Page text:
Tea's health and mental benefits have been well known in Traditional Chinese Medicine for centuries plus it's scientifically a nutritious winner in our modern world.
Tea in Traditional Chinese Medicine
Traditional Chinese Medicine (TCM) has evolved over many centuries in China and has become a popular, alternative form of medical practice across the rest of the world. While it encompasses many different elements from medicine to massage and meditation, it mainly focuses on holistic healing and harnessing food and drink as medicine. At the heart of TCM is cold and hot - or yin and yang. Yep, it's not just a somewhat tacky tattoo, yin and yang is a very old and eloquent concept. As demonstrated by the symbol, balance is key - it is believed that a balanced body is a healthy body.
In TCM, tea is believed to have a strong anti-inflammatory, toxin clearing and cooling effect - particularly green teas. Tea has the ability to decrease qi (energy), thirst and heat (or yin). Chinese Medicine also sees tea as a mood-booster with the ability to reduce stress and cleanse the mind. Cha Jing (The Tea Classic) lists 24 health benefits of tea, including aiding digestion, breaking down oils and satiating hunger. That's why tea is such an integral part of yum cha/dim sum!
In our modern, Western world, many of the most convenient and tempting foods are often hot leaning. Think fried foods, coffee, alcohol and red meats. When you have too much heat in the body or stagnant toxins, symptoms like ulcers or constipation appear. In TCM, cooling and often bitter foods can work to decrease the heat and these corresponding symptoms. No matter which way you look, nutritious leafy greens are always the saviour.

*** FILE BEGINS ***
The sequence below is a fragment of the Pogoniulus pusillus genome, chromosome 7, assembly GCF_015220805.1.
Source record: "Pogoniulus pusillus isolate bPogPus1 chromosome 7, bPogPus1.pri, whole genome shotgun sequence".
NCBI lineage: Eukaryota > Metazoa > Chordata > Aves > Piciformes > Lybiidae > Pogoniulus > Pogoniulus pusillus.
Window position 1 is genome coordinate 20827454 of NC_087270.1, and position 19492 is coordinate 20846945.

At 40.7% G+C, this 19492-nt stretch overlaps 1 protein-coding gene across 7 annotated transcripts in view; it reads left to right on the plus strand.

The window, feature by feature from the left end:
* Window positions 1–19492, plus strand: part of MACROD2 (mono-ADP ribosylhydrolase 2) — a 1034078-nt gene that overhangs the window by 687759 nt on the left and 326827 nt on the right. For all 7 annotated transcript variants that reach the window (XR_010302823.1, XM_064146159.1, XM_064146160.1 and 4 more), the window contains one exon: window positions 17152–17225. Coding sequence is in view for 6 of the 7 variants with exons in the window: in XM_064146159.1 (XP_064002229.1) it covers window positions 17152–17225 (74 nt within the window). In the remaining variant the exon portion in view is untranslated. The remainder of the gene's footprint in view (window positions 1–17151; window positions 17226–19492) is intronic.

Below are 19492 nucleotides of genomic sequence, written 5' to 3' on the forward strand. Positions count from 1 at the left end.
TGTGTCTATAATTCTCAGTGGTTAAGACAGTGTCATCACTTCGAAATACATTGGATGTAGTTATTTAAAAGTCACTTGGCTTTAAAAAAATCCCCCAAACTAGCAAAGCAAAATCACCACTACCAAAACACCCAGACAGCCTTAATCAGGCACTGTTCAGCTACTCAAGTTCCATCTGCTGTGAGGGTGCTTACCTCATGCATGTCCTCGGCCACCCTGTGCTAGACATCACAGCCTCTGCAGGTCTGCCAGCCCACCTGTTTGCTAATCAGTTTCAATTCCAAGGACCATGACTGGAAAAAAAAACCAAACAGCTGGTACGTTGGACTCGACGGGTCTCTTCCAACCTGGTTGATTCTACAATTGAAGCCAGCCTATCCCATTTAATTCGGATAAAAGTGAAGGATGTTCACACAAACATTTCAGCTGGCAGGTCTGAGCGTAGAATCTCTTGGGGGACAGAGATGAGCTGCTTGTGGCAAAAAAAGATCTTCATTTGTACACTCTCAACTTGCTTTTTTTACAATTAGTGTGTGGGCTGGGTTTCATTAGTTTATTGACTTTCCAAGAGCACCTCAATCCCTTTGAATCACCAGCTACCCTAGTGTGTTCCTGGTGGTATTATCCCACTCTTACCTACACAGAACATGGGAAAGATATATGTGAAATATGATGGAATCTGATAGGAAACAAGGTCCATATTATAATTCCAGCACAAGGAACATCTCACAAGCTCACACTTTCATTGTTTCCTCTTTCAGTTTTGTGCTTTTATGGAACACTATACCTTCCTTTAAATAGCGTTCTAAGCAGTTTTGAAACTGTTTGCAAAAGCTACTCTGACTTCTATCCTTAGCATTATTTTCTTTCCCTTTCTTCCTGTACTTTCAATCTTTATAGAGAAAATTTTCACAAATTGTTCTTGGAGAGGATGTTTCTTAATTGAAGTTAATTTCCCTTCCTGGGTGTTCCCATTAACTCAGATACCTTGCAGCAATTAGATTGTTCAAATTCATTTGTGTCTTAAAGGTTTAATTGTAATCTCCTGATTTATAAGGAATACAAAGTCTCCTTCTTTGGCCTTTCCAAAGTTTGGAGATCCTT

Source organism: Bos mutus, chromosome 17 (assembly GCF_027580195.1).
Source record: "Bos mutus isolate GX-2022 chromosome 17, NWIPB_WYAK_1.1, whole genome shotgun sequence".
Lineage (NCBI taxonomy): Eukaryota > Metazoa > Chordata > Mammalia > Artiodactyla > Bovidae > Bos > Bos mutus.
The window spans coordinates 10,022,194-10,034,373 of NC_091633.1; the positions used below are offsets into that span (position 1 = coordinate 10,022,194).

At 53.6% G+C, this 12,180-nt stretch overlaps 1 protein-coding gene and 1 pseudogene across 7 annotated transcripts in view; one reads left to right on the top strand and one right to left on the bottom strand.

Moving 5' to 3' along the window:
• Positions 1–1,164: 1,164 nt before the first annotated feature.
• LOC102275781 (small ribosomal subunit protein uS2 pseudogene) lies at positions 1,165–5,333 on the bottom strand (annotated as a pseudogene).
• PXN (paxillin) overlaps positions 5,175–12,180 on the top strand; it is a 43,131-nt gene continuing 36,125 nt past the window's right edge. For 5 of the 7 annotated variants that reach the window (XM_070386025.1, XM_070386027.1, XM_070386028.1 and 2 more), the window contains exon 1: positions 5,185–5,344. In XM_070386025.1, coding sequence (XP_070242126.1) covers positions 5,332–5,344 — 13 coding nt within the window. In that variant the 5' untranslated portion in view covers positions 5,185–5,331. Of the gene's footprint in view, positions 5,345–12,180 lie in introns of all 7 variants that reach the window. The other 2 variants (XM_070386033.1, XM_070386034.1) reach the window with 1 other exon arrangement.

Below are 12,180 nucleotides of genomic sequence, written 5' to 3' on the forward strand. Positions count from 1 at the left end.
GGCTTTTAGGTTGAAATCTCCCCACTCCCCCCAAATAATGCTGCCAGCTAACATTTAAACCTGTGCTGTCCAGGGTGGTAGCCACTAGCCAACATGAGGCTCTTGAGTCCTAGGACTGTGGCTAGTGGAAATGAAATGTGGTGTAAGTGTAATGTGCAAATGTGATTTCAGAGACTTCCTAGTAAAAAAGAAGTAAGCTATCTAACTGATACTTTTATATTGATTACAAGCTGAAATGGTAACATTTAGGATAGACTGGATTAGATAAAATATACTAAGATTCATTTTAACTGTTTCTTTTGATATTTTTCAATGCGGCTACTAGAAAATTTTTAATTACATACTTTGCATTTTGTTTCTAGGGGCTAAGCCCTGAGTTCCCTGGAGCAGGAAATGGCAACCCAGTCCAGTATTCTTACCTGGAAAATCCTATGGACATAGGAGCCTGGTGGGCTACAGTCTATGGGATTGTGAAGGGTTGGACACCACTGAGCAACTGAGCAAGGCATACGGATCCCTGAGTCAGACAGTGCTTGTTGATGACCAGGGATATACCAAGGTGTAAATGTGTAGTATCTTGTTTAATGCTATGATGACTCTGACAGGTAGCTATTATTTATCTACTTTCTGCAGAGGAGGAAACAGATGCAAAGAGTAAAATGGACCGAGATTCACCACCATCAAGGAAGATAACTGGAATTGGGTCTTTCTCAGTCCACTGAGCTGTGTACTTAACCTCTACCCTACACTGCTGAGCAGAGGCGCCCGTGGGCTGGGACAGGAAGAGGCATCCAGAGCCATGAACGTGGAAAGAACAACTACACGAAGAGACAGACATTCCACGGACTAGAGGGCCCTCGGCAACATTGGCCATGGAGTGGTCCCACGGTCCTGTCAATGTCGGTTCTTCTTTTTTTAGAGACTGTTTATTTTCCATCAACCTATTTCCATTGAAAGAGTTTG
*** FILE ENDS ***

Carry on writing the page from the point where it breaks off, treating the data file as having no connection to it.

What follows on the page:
The modern health benefits of tea
Let's switch gears to a modern scientific point of view now. We know that tea, especially green tea, contains all sorts of goodies like catechins, polyphenols and alkaloids.
Tea has been researched time and again to be shown to be anti-inflammatory, antibacterial and neuroprotective. There have been numerous studies done on tea's ability to lower cholesterol, protect against cancer, heart disease, diabetes and obesity.
For example, tea and its major constituents have been shown to growths of tumours in animals. The effects of green tea on metabolic syndrome has also been studied extensively and shown to reduce weight gain and/or adipose tissue weight, reduce blood glucose/insulin levels and increase glucose/insulin tolerance.
The mental benefits of tea
Pushing all of that aside for now. What about the all-important, mental, mood-boosting effects of tea?
There's no argument here. Nothing beats the simple pleasure of having a cup of tea. Be it solo or sharing a pot with a friends and family. Similarly to alcohol and coffee, having a cup of tea can be a rich, communal experience. There's a reason why it's lasted all of these centuries and become a culture in itself.
But if we did dig deeper into the science, tea drinking is associated with neuroprotective and cognitive improvements. L-theanine is one of the more prevalent amino acids in tea. It has the ability to cross the blood-brain barrier and has been researched to treat depression, anxiety, insomnia and schizophrenia with its calming and stress-reducing effects. That's why having a cup of tea won't give you those caffeine jitters like coffee can.
But don't just take our word for it.
If we take a quick trip around the world, countless cultures tell us that taking the time to have a cup of tea is a beautiful practice. Meditation via a gongfu tea or matcha ceremony. The art of brewing chai. The Swedish concept of fika. Getting tea drunk (or cha zui) in a tea house. Enjoying high tea or a simple afternoon tea break. That's why we keep coming back to tea - it might be to do with the physical health benefits, but it's everything to do with culture, community and contentment.